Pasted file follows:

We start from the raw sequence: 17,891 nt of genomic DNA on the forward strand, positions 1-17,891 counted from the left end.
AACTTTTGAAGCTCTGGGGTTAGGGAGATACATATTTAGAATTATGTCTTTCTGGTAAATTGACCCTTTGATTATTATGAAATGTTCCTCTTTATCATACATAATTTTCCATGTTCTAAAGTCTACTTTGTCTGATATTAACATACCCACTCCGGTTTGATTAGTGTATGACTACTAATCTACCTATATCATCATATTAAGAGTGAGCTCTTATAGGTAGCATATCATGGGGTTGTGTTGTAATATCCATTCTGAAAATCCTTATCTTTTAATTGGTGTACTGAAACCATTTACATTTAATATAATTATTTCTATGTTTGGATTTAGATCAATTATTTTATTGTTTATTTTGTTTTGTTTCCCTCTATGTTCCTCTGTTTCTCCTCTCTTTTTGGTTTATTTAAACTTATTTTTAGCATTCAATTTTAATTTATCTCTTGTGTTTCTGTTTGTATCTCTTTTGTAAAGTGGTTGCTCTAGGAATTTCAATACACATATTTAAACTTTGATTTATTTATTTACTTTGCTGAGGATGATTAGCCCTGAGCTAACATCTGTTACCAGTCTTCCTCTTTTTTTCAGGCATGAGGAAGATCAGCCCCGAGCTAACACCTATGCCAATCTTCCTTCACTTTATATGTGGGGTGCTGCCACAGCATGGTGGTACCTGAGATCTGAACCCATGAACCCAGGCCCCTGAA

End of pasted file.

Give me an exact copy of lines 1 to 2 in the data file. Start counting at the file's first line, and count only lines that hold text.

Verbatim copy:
We start from the raw sequence: 17,891 nt of genomic DNA on the forward strand, positions 1-17,891 counted from the left end.
AACTTTTGAAGCTCTGGGGTTAGGGAGATACATATTTAGAATTATGTCTTTCTGGTAAATTGACCCTTTGATTATTATGAAATGTTCCTCTTTATCATACATAATTTTCCATGTTCTAAAGTCTACTTTGTCTGATATTAACATACCCACTCCGGTTTGATTAGTGTATGACTACTAATCTACCTATATCATCATATTAAGAGTGAGCTCTTATAGGTAGCATATCATGGGGTTGTGTTGTAATATCCATTCTGAAAATCCTTATCTTTTAATTGGTGTACTGAAACCATTTACATTTAATATAATTATTTCTATGTTTGGATTTAGATCAATTATTTTATTGTTTATTTTGTTTTGTTTCCCTCTATGTTCCTCTGTTTCTCCTCTCTTTTTGGTTTATTTAAACTTATTTTTAGCATTCAATTTTAATTTATCTCTTGTGTTTCTGTTTGTATCTCTTTTGTAAAGTGGTTGCTCTAGGAATTTCAATACACATATTTAAACTTTGATTTATTTATTTACTTTGCTGAGGATGATTAGCCCTGAGCTAACATCTGTTACCAGTCTTCCTCTTTTTTTCAGGCATGAGGAAGATCAGCCCCGAGCTAACACCTATGCCAATCTTCCTTCACTTTATATGTGGGGTGCTGCCACAGCATGGTGGTACCTGAGATCTGAACCCATGAACCCAGGCCCCTGAA